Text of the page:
Measuring your progress towards being unconstrained

Becoming unconstrained takes time.  It is important that you have some way to measure how are you going along the journey.  Here’s a few tips and tricks you can use and how to know when its right to quit your job and be free

If you think that becoming unconstrained is something you can do overnight, then you are mistaken.  This is a process that takes time.  Years.  So you have to be patient.  Many cannot stay on the journey because they get distracted by life.  The costs of immediacy and the pursuit of instant gratification are enemies to the journey towards being unconstrained.

Looking back on my own life, if I had learned these lessons in my 20s or 30s, I could have been free far earlier.  That would have meant such a change for my life and family.  But I’m thankful that I worked it out later.  At least I can try and move forward from this point.  But for those that realize that life is a marathon - not a sprint, they can begin earlier than I did and get to freedom and personal sovereignty far earlier than I ever did.  So you have the chance I never had.

Let’s look at what I discovered and how I measure progress.


It really helps if you like spreadsheets and capturing data.  Most of us do this without realizing it, and certainly if you run a business you probably do it because it is just good management practice but also the tax man requires you to.  We use methods from the 1800s in accounting for this because we have no real reason to seek out other forms of capture of information.  It just so happens that the industry accepted documents of Profit & Loss (P&L) statements and Balance Sheets (and possibly Cashflow statements) are understood by your accountant and the tax authorities, so as a result they are forced back upon you to make the most of as some magical document of information to help you make profit.

That all works fine for day to day business operations.  It also helps with budgeting.  But we rarely question those documents.  Most small business people I know spend a lifetime with book keepers and gathering financial numbers so they can keep their accountant and tax man off their backs, but they rarely look at this from a selfish perspective.  If they did, then they would realize they are often looking at the wrong numbers and wrong reports.

You see, a P&L statement shows you how well you are doing for generating profit.  But profit is never tied to physical labor used to generate it.  And that’s the missing metric.

If you are a contractor or someone who sells their time by the hour, then you probably use some form of time capture or job management system, so you can invoice it out later.  Although I firmly believe that is the wrong work to do, because you can’t scale it and you have to do the time to get the money, it does however allow you to capture time spent on things.  And that’s where the wisdom comes from.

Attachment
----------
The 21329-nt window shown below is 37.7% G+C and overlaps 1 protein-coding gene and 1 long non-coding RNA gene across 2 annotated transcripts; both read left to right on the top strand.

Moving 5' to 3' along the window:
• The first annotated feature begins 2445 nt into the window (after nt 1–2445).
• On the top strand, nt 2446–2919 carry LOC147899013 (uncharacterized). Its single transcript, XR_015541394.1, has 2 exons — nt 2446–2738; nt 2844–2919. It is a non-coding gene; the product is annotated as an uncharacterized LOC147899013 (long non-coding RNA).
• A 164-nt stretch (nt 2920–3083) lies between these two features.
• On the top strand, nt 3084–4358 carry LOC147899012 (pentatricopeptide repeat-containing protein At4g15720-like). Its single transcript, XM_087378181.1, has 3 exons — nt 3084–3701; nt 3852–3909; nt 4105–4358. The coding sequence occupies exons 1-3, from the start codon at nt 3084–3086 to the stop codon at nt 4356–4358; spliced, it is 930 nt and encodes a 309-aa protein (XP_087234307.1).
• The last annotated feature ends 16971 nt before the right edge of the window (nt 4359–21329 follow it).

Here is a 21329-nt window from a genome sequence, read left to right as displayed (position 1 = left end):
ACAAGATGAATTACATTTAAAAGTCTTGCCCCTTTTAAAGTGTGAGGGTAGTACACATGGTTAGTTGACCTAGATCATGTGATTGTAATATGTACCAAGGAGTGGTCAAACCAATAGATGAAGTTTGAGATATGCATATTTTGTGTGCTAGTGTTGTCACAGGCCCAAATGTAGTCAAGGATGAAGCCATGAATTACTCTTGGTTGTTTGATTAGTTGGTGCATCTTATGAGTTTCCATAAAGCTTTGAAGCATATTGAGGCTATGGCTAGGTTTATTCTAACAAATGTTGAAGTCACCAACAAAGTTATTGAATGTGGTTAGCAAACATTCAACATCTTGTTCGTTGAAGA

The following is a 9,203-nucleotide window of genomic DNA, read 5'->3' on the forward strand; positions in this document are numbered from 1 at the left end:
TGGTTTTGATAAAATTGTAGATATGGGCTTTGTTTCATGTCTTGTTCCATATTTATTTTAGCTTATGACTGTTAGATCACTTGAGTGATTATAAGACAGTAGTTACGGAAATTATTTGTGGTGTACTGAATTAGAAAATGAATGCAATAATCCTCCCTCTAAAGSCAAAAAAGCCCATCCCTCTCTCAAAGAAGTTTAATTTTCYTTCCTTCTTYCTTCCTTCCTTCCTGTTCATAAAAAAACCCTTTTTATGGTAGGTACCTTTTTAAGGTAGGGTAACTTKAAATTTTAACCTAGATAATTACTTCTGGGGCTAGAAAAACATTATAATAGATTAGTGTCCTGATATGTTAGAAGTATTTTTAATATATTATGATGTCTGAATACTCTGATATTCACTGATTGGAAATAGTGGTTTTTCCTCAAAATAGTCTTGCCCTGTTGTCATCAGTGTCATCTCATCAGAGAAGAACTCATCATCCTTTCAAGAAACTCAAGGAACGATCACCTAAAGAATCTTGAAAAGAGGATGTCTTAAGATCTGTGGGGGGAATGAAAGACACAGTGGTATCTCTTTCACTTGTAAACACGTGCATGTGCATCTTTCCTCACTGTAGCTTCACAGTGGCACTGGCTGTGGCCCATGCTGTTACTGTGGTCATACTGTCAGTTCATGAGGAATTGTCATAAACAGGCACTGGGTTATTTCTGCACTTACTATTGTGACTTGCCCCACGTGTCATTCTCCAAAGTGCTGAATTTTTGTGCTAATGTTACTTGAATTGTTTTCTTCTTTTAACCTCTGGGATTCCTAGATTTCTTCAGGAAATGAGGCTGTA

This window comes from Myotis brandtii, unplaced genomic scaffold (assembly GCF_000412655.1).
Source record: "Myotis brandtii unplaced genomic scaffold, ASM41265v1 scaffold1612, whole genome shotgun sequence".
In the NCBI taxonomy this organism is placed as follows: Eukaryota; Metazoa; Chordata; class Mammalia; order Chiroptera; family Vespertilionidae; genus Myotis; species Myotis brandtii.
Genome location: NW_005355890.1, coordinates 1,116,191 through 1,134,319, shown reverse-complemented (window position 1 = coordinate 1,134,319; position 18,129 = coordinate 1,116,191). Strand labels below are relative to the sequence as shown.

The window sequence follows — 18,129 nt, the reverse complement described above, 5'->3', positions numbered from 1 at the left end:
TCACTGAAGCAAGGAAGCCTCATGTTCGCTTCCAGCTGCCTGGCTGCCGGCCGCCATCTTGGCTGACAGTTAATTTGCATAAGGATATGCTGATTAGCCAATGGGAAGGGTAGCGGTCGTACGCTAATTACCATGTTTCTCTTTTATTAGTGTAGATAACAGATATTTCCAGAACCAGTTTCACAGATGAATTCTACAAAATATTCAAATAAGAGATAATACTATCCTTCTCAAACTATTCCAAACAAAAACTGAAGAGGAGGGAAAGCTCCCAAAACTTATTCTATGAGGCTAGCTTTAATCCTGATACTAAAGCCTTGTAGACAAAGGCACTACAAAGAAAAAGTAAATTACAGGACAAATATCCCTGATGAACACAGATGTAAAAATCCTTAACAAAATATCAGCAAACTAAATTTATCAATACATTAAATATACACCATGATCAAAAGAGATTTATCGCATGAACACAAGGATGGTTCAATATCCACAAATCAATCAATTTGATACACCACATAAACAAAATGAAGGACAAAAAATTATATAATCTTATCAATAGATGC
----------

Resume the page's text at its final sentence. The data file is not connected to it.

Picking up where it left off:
Did you know that most service technicians only bill about 18 hours of the 40 they work?  That means that more than half of their time is spent either wasting time or doing things that support those 18 hours.  If they could just get another 10% or 20% time utilization, they’d be far richer.  But the reality is that if you have to sell your time by the hour, it really doesn’t matter how rich you are because you only have one life and you are prostituting it away.  That’s the core problem right there.  

So if we know that the key is to make money without having to spend time, what if we captured where our money was coming from and relate that back to activities that we do (or don’t do) to earn it?  

That’s where you have to start.  Stop trying to measure Profit without matching it against Smart income (ie. what you did to make it).  And stop trying to use Time management systems that try and get you to generate more money from your time, when the entire process is flawed that you are generating ANY money from your time.  If you approach your metrics using Smart Income as the foundation, your reports and data capture requirements look a lot different than traditional accounting or time management systems would give you.

Change your P&L Income accounts

The first thing anyone who is using Quickbooks for income accounts in their P&L is to at least split their income accounts into “Active” and “Smart” groups.  That means if you have just one big “Sales” account, stop that.  You need to identify what income is made from sources that either involve your time vs. sources that do not involve your time.  Think of it as active income from time spent vs. residual income from time invested in the past.

That’s the first place to start.  And if you have many businesses, like I do, then you probably need some way to get that data and feed it into a master spreadsheet.

Now track your Smart Income

I’m going to publish my magic spreadsheet soon (probably only to Patreon supporters - sorry but you can become a supporter here ) but the key is to take the profit from each business entity in total, per month, and then remove your other expenses that can’t be passed as expense items within the businesses (and hopefully they are minimal), resulting in total income in $

Separate to that, however, you need to split out from that $ what you made from Smart Income sources, vs. what you made from Active income sources.  That’s the key.

And you have to split this out as a %.  Here’s the simple formula to this: